Most of the years that I have marked this year with the congregations I’ve served, I’ve hunted for worship resources from other countries to use words that don’t sound quite as familiar. There are weekly prayers shared by Global Ministries from all our global partners (and I’m sure that your denomination has something similar) and a slew of ideas just for World Communion Sunday. Despite my resistance, here are some prayers that you can copy and paste because you are tired and don’t want to go searching for these things. That’s the whole point of this. For better or worse, I stuck with the texts for Proper 22A.
Call to Worship Listen to the wild grapes. Listen for the prophets and builders of the future. Can you hear something amazing? Might you even hear what God is doing? Listen carefully as you dig among the stones in that fertile ground full of expectation. Listen for the crushing violence of those first fruits. Listen for another parable of a bread broken and shared. Can you hear the grace poured from that cup shared throughout all the earth? Listen to all of the wild grapes gathered to build a future around this table.
The next prayer is a little different from what I usually might offer. While silence could follow for personal prayer and confession, I thought it might be worth considering a little bit to remember our baptisms. To do so, you could use something really long and elaborate. I’d suggest that this prayer be followed by a hymn (instrumental would be more meditative) and then begin this more traditional liturgy. Or you could opt for what I suggest below.
Prayer of Confession With open ears, we come as a global people to admit that the world is not as it should be. We carefully cleared out all the stones and planted only the best vines. We thought we did everything right. Or so we have told ourselves again and again. Listen, O God, for these roots run deep. There are things that we have chosen to believe because we didn't want to see the violence or corruption. We wanted to believe there was enough and that all people were working for good until the harvest of this year. It has crushed our hope. It has broken our faith and we need your grace to rain down. Wash us in your love so that we can dare to dream of the world we could build from so much waste. Listen, O God, to the cries of your people around the world. Silence is kept. Remembering the Gift of Water A large bowl of water is set in front of the speaker on camera. We remember the gift of water that nourishes the fertile ground and allows wild grapes to thrive. We whisper small wonder over the miracle of running water gushing from the spout to wash our hands clean with soap. We notice the rain puddles and drops of dew that remind us again that the heavens brim with your love raining down upon our heads with mercy. Water reminds us again and again that we might dive into new possibility and be renewed. We remember with this water Splash hands in water. that we were once called beloved and that the whole world and all of its wild grapes are equally beloved.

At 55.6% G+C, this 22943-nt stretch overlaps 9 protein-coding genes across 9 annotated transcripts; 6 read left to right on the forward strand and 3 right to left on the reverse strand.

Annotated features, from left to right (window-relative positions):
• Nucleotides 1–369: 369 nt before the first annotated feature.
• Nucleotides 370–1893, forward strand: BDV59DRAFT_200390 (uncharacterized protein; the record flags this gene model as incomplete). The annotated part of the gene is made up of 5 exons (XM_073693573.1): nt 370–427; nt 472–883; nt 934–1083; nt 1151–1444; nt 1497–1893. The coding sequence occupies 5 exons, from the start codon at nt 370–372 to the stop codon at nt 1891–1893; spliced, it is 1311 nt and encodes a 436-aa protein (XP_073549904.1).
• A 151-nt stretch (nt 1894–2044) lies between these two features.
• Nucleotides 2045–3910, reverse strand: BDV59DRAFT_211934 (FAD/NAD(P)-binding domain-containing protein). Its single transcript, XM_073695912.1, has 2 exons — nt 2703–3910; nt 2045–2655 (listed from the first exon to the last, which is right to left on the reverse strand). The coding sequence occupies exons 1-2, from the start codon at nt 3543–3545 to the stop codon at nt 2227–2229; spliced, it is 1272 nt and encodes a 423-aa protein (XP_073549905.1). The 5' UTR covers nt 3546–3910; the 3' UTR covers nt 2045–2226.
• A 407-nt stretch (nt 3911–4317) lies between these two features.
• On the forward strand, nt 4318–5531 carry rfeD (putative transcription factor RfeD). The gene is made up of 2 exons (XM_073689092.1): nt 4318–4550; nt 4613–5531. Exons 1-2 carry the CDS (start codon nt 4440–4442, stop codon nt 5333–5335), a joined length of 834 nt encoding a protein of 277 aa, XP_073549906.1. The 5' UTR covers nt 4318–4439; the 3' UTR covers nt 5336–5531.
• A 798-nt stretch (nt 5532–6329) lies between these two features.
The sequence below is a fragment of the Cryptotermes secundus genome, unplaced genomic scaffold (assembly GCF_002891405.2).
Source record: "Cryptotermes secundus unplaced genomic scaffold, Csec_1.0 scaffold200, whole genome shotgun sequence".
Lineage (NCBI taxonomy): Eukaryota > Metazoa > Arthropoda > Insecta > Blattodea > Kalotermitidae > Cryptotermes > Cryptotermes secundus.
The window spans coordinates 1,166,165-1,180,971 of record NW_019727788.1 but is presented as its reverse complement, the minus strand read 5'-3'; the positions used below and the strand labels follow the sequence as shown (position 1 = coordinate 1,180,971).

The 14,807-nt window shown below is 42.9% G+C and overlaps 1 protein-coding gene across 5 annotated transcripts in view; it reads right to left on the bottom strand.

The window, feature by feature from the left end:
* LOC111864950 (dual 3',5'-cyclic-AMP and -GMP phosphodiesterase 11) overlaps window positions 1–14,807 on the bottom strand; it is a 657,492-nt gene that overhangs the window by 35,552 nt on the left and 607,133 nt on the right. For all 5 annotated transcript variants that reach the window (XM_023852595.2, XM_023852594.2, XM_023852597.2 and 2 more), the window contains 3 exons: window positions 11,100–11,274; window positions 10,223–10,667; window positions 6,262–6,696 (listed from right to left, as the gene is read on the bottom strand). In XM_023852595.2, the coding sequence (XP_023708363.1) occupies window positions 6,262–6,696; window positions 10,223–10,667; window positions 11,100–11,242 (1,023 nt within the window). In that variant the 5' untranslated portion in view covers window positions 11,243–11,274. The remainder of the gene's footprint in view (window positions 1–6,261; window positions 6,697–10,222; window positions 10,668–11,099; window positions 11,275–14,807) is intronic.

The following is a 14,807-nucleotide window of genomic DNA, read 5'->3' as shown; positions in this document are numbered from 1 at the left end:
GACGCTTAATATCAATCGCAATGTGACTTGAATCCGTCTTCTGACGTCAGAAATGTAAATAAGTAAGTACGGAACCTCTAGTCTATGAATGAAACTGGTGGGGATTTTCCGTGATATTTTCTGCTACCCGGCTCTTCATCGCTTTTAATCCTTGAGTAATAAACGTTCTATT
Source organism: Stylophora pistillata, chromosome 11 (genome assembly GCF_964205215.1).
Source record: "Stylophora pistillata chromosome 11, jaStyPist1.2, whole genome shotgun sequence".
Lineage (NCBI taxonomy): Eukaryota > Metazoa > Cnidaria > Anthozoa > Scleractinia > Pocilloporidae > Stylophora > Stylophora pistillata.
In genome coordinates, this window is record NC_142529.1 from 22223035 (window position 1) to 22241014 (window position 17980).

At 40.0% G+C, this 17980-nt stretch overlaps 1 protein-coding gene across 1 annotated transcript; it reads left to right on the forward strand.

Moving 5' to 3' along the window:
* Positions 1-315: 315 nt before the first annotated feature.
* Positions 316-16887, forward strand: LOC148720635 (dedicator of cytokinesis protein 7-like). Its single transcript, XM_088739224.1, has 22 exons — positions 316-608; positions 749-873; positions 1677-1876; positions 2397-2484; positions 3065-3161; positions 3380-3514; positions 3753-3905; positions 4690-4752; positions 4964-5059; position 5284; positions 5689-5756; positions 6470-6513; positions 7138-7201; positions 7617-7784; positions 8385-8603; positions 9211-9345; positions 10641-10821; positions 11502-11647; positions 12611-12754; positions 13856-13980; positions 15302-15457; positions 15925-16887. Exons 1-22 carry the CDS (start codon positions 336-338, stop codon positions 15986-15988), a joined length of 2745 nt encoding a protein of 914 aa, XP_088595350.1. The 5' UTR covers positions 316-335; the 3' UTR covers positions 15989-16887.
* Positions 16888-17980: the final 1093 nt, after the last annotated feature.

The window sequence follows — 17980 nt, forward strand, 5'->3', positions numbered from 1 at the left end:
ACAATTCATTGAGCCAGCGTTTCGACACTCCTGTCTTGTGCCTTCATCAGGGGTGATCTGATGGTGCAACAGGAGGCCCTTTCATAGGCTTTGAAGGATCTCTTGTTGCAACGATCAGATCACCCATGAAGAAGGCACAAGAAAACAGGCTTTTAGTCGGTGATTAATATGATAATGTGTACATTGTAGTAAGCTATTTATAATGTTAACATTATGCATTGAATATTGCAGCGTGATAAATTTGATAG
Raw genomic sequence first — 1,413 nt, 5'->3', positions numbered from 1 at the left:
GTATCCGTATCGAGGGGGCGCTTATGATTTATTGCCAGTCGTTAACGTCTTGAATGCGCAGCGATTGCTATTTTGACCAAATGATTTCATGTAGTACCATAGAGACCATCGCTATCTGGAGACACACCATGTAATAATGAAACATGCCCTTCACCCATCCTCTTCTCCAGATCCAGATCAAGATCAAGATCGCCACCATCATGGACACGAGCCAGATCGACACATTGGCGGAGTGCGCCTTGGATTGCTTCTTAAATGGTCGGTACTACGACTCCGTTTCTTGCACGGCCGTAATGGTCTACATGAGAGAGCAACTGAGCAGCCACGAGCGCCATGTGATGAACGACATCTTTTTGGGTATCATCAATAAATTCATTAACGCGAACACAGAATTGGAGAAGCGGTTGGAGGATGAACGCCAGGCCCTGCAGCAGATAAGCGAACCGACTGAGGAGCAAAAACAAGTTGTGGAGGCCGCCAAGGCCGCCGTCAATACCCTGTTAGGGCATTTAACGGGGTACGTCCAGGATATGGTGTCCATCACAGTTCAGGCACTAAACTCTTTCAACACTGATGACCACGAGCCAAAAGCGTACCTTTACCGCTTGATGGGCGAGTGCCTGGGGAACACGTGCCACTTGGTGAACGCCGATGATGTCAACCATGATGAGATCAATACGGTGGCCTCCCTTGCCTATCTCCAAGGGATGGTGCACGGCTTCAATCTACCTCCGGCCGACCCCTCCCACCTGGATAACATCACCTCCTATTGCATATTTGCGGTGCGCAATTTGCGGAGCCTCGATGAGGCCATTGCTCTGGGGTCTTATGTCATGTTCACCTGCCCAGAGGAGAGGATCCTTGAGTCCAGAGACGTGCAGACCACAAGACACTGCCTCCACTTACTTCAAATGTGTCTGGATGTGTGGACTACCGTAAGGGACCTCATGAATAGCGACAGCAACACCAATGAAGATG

I would not be above sprinkling my computer or tablet or phone or whatever device is filming me to do a little blessing, saying simply, Remember the gift of water and be thankful. Amen. I am not interested in excluding anyone that has not been baptized from this moment and want to leave lots of room for the wild grapes within us and among us. These words are in my head.
If you opted for bread distribution among your people, you might even include a special blessing like a prayer card. I cannot find a sample I like. I might have to make one.
Or if you don’t want to do this whole baptism water business, you might opt for silent meditation that includes a homemade rain stick in the background if you don’t already have one in your minister’s closet. Have someone in the congregation make it for you, dear pastor, because they love crafts and you have enough to do. That person will be so excited to drop it off on your porch before Sunday.
Prayers of the People
Though this aspect of worship might usually happen later in the service, I might follow it after the act of Remembering the Gift of Water. Under that bowl of water, I’d have a map of the world. Off to the side, I’d have a basket of tea lights and a fire starter ready for this moment of prayer. The chat feature in Zoom could be used to uplift prayers for the global community or prayers could be gathered from the congregation through the congregation’s Facebook group during the week. Knowing that these forums are imperfect in gathering the prayers we wish to bring to God, I would prepare a list of petitions from the headlines that week.
After each petition, I’d light a tea light and place it upon the map over the correct country. After all of these prayers are voiced, I might close this prayer time in an adaptation of this Intercessory Prayer with some more expansive imagery around the divine or this prayer with zero changes.
That’s all I’ve got for this particular Sunday. I’d be thrilled to know what you use and what might help you plan for the future. Until then, please know that I am praying for you.
I am always praying for you, dear pastors, liturgists and musicians.